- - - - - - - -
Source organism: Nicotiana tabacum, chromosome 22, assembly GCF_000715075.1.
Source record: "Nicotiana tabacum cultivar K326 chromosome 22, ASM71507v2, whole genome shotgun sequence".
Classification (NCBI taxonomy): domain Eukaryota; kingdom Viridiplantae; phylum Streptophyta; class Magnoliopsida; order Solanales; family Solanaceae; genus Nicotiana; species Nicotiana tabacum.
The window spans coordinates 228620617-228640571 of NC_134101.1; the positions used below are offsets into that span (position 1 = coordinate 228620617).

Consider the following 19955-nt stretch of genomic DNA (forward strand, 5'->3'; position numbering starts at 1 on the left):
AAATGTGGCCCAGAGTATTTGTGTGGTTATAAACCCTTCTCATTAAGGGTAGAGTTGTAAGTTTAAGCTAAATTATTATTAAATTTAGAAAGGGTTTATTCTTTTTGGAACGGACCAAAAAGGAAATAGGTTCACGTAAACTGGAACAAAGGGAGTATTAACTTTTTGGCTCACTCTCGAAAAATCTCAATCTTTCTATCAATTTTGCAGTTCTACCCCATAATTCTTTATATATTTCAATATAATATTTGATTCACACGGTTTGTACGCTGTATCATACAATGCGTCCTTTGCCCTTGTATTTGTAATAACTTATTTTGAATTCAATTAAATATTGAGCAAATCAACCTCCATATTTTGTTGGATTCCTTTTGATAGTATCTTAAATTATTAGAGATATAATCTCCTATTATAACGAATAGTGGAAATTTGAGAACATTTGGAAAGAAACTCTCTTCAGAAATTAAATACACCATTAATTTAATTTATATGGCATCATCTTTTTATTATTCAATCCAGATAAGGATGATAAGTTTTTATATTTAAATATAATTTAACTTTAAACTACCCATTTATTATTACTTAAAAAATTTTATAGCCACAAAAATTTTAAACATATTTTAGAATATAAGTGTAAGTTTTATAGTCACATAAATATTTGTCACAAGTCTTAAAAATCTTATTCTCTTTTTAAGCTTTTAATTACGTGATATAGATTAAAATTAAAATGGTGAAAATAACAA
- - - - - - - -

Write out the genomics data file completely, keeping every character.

Source organism: Nicotiana tabacum, chromosome 22, assembly GCF_000715075.1.
Source record: "Nicotiana tabacum cultivar K326 chromosome 22, ASM71507v2, whole genome shotgun sequence".
Classification (NCBI taxonomy): domain Eukaryota; kingdom Viridiplantae; phylum Streptophyta; class Magnoliopsida; order Solanales; family Solanaceae; genus Nicotiana; species Nicotiana tabacum.
The window spans coordinates 228620617-228640571 of NC_134101.1; the positions used below are offsets into that span (position 1 = coordinate 228620617).

Consider the following 19955-nt stretch of genomic DNA (forward strand, 5'->3'; position numbering starts at 1 on the left):
AAATGTGGCCCAGAGTATTTGTGTGGTTATAAACCCTTCTCATTAAGGGTAGAGTTGTAAGTTTAAGCTAAATTATTATTAAATTTAGAAAGGGTTTATTCTTTTTGGAACGGACCAAAAAGGAAATAGGTTCACGTAAACTGGAACAAAGGGAGTATTAACTTTTTGGCTCACTCTCGAAAAATCTCAATCTTTCTATCAATTTTGCAGTTCTACCCCATAATTCTTTATATATTTCAATATAATATTTGATTCACACGGTTTGTACGCTGTATCATACAATGCGTCCTTTGCCCTTGTATTTGTAATAACTTATTTTGAATTCAATTAAATATTGAGCAAATCAACCTCCATATTTTGTTGGATTCCTTTTGATAGTATCTTAAATTATTAGAGATATAATCTCCTATTATAACGAATAGTGGAAATTTGAGAACATTTGGAAAGAAACTCTCTTCAGAAATTAAATACACCATTAATTTAATTTATATGGCATCATCTTTTTATTATTCAATCCAGATAAGGATGATAAGTTTTTATATTTAAATATAATTTAACTTTAAACTACCCATTTATTATTACTTAAAAAATTTTATAGCCACAAAAATTTTAAACATATTTTAGAATATAAGTGTAAGTTTTATAGTCACATAAATATTTGTCACAAGTCTTAAAAATCTTATTCTCTTTTTAAGCTTTTAATTACGTGATATAGATTAAAATTAAAATGGTGAAAATAACAA